Design For Change: Abolitionist Movement

September 22, 2020

 

Visual communications have a unique advantage, as they are able to present images which spark an emotional reaction and convey complex topics in an easily understood manner. This combination drives people to take action, which is inherent for social causes to be successful.

 

The British abolitionist movement used many different methods to convince people that the slave trade should be abolished. When Thomas Clarkson joined the movement in the late 18th century, he was tasked with collecting as much damning evidence as possible in order to sway parliament and public opinion. This was a tough challenge, as many people relied on slave trade for commodities such as sugar, tea, coffee, tobacco, and clothing.

 

During his search, Clarkson was horrified to see the inhumane conditions of the ships used to transport slaves, and wanted to spread awareness in order to abolish slavery. This culminated in the creation of the cutaway map of the “Brookes” ship in 1788; a slave ship sailing the passage from Liverpool via the Gold Coast in Africa to Jamaica in the West Indies. This map is regarded as the world’s first infographic. The ship, according to The Regulated Slave Trade Act to reduce overcrowding, could hold up to 454 slaves. At least one earlier voyage had carried a human cargo of 609 slaves. However, the diagram’s engraver could only squeeze in 400 people
 

 

 

This infographic was more successful than the abolitionists could have hoped, as it elicited an almost instantaneous emotional reaction, where people were said to be horrified by what they saw. London abolitionists had it printed on 7000 posters in one run. Following this, the infographic was published in broadsheets in England, France and the United States, and was also posted in taverns across Europe. This distribution contributed heavily to the success of the movement.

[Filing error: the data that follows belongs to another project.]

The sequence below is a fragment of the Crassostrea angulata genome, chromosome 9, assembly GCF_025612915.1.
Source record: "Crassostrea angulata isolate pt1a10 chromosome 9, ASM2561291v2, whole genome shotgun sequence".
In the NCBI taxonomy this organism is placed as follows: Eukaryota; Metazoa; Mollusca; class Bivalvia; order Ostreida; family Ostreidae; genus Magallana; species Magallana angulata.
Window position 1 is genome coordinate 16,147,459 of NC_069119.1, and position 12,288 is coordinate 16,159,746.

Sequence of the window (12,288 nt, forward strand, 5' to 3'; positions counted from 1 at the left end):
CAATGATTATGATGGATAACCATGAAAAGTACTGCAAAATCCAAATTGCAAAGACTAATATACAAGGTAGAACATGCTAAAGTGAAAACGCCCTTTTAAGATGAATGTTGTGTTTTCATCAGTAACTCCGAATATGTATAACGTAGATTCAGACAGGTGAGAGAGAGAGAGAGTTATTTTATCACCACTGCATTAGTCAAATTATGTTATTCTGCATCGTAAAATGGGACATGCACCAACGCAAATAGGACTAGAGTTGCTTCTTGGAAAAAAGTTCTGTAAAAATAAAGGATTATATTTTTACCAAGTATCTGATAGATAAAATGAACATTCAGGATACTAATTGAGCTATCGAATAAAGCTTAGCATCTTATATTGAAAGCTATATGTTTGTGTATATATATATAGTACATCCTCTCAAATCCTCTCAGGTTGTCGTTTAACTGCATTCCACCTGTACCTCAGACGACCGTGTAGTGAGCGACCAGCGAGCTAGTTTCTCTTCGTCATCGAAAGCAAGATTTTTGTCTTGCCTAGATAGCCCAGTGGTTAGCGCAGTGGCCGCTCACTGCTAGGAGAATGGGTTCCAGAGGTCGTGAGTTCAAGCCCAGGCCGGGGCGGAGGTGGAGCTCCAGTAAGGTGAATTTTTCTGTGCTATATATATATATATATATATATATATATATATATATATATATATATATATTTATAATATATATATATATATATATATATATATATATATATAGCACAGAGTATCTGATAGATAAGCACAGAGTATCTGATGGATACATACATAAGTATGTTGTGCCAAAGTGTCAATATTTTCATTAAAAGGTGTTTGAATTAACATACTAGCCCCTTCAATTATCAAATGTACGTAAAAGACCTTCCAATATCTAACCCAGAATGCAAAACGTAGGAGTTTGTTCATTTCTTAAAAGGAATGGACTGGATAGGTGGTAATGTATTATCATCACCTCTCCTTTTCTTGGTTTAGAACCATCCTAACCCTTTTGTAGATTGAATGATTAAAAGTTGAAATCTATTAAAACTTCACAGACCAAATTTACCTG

By 1807, Parliament passed the Abolition of the Slave Trade Act, which banned British ships from engaging in the slave trade. However, it wasn’t until 1833 that slavery was officially abolished in the UK. Although, it should be noted that whilst slavery was abolished, compensation was paid only to slave owners, and ex-slaves still had to work for their former masters for six years as apprentices without pay

 

The infographic was also instrumental in a boycotting campaign, which saw the demand for sugar significantly reduced by 30%. The efforts of the infographic were regarded as a successful piece of propaganda, as well as one of the first social justice campaigns.

 

We can learn from the early abolitionists how important visuals are for instigating transformational change in our world. With this infographic, they were able to elicit a strong emotional reaction that swayed public opinion in a way that hadn’t been seen before. Because it was easily understood by anyone who saw it, it was widely distributed, which made it an unusually resonant form of anti-slavery propaganda for that era

 

These are principals that are at the core of Design Edge. We believe that any topic, no matter how complex, can be transformed into a compelling visual story which is easy to understand and creates an emotional connection with the reader. We believe that by combining social messages and visual storytelling, we are able to make significant strides towards making the world a better place.

 

 

 

Find out more and check out our free consultation at www.unitededge.net/design

 

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